Many people credit Woodstock, the legendary music festival, with revolutionizing rock and roll. The festival, however, recognized many artistic disciplines, and for then 17-year-old Peter Williams it was one of the first times he won an award for his paintings.
That prize was certainly not his last. Williams, a professor of fine arts and visual communication at the University of Delaware, went on to exhibit his work across the country. He most recently was recognized with a Wynn Newhouse Award, an honor granted to fine artists of professional standing who have a disability.
During the early part of his college career at the University of New Mexico at Albuquerque, Williams was involved in a severe automobile accident that left him without one of his legs. He spent seven months recovering in the hospital.
Williams describes his artwork as biographical, usually containing human figures that represent himself. He said the accident altered the way he portrayed these figures.
"Instead of drawing the figure in complete form, without realizing it I started disassembling it," Williams said.
Williams said his paintings also make cultural statements, exploring race, class and gender. He said he executes his work without a subject in mind, and instead works in a stream of consciousness style, painting what he sees and feels.
"You make art to meet your own needs and hopefully there is someone out there who can respond to that," Williams said.
He said his work has been affected by recent events and influences in his life, including recent surgeries. He has painted his neighborhood, and said the fireflies where he lives have also made their way into his paintings, including some depictions of his neighbors as fireflies.
After his recovery from the accident, Williams eventually returned to school and received a bachelor of fine arts degree from the Minneapolis College of Art and Design. He worked in studios for ten years until he decided to pursue a master of fine arts degree at the Maryland Institute College of Art.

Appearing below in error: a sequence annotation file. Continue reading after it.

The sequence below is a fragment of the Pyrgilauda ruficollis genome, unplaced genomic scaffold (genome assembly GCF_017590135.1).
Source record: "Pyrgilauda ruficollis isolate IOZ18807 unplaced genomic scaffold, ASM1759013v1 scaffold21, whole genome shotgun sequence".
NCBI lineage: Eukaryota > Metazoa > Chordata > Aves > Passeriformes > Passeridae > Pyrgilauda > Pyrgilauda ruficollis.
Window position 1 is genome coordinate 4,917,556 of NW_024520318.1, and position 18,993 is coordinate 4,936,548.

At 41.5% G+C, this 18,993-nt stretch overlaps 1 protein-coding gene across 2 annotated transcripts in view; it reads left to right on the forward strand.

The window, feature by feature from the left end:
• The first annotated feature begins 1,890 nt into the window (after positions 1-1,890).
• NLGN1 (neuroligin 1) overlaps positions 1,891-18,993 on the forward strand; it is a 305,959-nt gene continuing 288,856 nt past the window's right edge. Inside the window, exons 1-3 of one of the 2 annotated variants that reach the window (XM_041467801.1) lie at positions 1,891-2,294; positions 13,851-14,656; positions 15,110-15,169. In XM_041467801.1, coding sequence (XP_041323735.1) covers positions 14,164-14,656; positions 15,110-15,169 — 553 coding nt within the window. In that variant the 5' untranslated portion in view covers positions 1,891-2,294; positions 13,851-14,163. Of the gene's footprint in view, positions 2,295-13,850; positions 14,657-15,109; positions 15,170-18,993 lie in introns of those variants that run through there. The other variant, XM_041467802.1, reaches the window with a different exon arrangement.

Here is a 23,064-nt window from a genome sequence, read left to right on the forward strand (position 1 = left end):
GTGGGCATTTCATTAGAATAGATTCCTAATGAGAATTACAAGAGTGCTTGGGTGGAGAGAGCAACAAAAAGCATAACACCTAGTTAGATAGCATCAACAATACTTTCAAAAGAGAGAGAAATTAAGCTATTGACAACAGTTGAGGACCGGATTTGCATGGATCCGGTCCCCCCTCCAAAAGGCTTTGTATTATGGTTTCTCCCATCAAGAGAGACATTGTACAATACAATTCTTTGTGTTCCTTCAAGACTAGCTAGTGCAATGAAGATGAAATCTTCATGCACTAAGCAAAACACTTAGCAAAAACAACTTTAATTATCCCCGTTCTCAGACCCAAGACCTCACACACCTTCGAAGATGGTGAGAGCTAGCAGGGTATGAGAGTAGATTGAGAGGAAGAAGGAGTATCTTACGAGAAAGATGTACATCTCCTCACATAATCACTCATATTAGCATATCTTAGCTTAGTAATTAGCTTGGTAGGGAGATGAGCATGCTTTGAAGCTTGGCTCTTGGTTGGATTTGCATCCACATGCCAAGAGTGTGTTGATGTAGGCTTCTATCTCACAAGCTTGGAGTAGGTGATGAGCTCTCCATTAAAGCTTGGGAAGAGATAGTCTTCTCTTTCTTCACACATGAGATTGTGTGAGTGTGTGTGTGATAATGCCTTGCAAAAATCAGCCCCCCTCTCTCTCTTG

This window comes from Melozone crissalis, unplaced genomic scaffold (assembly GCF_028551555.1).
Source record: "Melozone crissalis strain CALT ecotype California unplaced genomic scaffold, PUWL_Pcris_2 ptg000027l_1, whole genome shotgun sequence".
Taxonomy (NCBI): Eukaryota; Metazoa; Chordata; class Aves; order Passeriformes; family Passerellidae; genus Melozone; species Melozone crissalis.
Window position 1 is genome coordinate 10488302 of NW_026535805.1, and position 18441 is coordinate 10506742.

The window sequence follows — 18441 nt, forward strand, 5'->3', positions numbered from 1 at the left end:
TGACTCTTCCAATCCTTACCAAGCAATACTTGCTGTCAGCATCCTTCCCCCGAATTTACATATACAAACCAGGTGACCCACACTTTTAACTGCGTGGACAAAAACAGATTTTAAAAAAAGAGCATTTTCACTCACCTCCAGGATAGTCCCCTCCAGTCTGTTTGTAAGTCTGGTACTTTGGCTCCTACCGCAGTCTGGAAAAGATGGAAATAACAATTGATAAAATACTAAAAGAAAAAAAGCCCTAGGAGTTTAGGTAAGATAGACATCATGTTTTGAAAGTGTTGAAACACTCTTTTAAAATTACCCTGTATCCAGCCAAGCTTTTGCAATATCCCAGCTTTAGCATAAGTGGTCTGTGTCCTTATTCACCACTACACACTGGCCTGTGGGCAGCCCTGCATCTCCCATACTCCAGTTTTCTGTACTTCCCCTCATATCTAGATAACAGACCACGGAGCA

"I decided I was too broke and needed a graduate degree," Williams said.
He entered teaching immediately after receiving his degree, and taught painting at Wayne State University in Detroit. He said he was surprised when he received this position, since most recent graduates first teach introductory courses. Williams remained at Wayne State for 17 years.
In 2003, Williams was honored with an exhibition during the Whitney Museum Biennial in Manhattan, an event that he said equates to the "academy awards" of art. That honor gave him a great deal of recognition, and he traveled the country guest lecturing at many other universities.
The recognition gave him opportunities for teaching positions outside of Detroit. Though he had many offers from other universities, Williams said he was drawn to Delaware because of the temperate climate and the opportunity to help the school revitalize the art program. He made the transition to the University in 2004.
Williams, like all of the recipients of the Wynn Newhouse Award, was nominated anonymously and then asked to submit work to be considered for the grant. He submitted pieces from his exhibition in Detroit last year called Midnight Waltz in D-Minor, hosted by the gallery Paul Kotula Projects.
Williams said the grant would be used to help him during future projects, including a solo exhibition he has in April of next year at Foxy Production in New York. This opportunity also arose in response to his exhibition in Detroit last year.
Williams said he always had support for his art practice, especially from his mother who was also an artist. And though Williams uses external events and images in his paintings, including one painting depicting a particularly dynamic faculty meeting, he said most of his work continues to be narratives about himself.
"I am trying to make paintings about what it is like to be me at this point in time," Williams said.
About the Wynn Newhouse Award
The Wynn Newhouse Award was established in 2006 by its namesake, who lost the use of his hand as a young man and was diagnosed with multiple sclerosis later in life. Newhouse died in 2010, but the award has carried on for the past few years in his memory. The foundation awards a total of $60,000 annually to fine artists chosen by a committee of judges who are prominent in the arts and disabilities fields.
Williams and eight other artists received the award for 2011.